Ryan expresses doubts the city fully understands how to plan the O-Train properly, “I would insist on running it underground from Parliament Station to Billings Bridge so people can escape the cold winter temperatures, no one wants to stand around outside in -40 in Ottawa. This way transit users can escape the wind and rain and this way O-Train will get higher more consistent ridership numbers.”
Architect Toon Dreessen is a pillar in the Ottawa community. A successful entrepreneur, an advocate for progress, a community voice with a record of design and building achievement. He has grave concerns how the city is more focused on urban sprawl with little attention given to what he and others believe can be good densification of the urban core.
“The bank street train corridor is important for the core and old Ottawa South because it connects key parts of the city: running the length from Wellington Street in the north to Billings Bridge, it connects neighbourhoods seen as vital to healthy communities. Bank street is, essentially, a long Traditional Main Street, connecting a series of 15 minute neighbourhoods. Promoting sustainable transportation along this corridor would support small business and residents by providing a key, efficient, link to get from their homes to businesses and jobs along this 4.5km street. Along this street, we can see historical land use patterns that have resulted in key social infrastructure, as well as the results of misguided planning and development that is in the process of being rectified. Moderate intensification on Bank Street, as well as along side streets and filtering into the communities on either side such as 6 storey buildings on Bank Street, and 3–4 storey buildings within 1–2 blocks on either side) helps promote the walkable density that Ottawa aspires to.”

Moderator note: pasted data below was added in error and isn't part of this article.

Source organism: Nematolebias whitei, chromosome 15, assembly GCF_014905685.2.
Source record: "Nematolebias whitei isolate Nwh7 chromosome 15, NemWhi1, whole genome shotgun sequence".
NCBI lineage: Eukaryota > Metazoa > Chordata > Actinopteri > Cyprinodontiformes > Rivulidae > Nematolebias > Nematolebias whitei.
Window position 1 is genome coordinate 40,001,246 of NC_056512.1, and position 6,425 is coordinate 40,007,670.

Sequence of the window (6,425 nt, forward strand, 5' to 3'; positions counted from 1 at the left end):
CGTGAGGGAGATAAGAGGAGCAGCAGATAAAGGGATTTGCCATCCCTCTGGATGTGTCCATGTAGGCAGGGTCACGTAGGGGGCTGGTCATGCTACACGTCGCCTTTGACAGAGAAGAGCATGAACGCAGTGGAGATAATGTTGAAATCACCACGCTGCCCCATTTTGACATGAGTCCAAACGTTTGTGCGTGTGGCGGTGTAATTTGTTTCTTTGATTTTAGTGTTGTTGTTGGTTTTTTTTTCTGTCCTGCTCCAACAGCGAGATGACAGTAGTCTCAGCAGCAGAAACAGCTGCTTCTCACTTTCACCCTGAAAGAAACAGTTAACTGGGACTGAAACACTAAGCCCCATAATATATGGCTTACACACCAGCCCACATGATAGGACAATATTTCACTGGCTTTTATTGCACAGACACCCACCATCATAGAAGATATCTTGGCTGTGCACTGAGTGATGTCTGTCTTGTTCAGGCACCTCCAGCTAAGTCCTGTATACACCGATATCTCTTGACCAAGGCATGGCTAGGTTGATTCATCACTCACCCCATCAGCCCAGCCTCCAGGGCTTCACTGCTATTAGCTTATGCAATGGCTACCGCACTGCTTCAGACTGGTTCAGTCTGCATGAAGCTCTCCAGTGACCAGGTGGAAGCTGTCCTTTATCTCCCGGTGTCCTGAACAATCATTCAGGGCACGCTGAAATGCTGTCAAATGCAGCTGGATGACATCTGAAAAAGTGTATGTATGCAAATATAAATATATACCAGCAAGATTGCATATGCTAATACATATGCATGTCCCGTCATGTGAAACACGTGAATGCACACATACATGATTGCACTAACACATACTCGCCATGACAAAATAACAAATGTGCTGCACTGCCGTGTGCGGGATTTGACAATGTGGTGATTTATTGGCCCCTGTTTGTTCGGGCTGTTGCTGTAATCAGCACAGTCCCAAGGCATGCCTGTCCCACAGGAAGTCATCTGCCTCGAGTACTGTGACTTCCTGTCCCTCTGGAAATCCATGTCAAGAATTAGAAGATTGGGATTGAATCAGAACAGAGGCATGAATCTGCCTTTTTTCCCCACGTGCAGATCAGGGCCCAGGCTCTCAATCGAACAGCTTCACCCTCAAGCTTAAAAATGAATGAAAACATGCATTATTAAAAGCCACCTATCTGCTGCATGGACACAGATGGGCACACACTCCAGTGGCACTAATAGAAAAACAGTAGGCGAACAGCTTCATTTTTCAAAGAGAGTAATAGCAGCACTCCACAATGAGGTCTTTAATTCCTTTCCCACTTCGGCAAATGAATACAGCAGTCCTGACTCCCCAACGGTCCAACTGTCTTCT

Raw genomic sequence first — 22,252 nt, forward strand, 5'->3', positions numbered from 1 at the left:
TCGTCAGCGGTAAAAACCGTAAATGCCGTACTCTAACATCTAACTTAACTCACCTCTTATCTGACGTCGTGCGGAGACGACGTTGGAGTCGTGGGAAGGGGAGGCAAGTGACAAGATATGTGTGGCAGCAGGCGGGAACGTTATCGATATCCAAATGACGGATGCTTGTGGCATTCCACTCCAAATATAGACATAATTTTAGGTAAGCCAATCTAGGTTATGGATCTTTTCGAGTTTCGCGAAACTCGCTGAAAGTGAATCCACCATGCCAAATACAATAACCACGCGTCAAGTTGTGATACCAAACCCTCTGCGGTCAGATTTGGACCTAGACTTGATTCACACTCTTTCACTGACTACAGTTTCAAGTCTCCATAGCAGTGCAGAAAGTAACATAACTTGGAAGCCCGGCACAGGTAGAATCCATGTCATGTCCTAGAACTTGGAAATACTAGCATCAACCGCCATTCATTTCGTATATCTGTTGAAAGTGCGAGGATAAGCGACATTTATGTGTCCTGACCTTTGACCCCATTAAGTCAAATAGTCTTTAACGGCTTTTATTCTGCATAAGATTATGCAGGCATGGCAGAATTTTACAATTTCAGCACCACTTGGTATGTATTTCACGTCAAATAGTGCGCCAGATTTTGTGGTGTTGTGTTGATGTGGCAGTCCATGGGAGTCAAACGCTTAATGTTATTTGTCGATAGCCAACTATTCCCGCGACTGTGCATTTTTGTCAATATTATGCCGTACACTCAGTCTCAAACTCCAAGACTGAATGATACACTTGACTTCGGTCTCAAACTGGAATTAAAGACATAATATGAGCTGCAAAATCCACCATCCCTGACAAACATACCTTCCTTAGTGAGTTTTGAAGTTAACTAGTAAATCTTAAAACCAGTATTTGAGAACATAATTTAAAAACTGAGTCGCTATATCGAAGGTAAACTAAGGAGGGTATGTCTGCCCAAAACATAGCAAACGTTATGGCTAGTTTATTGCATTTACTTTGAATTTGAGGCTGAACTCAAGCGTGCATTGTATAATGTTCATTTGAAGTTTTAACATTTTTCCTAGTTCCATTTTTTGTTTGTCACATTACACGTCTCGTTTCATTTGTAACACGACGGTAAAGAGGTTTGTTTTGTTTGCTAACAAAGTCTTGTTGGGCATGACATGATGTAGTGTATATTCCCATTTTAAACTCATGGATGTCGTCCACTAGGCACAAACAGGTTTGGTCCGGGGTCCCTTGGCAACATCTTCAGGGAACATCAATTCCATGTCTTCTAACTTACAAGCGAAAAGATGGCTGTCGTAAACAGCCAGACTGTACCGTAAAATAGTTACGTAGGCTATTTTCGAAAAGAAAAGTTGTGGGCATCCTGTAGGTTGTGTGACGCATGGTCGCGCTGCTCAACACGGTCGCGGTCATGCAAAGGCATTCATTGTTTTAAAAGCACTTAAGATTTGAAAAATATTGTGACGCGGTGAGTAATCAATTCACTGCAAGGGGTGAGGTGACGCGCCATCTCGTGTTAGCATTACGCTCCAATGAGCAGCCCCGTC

Toon has some thoughts on what the issues are downtown and along Bank Street South, that an “antagonistic relationship between the development industry and the public that is not enhanced by councillor attitudes and gerrymandering of committees. Part of the challenge has been that the construction of the 417 in the post-war years furthered east-west development (Orleans/Kanata) while orphaning Ottawa South (Barrhaven, Riverside South).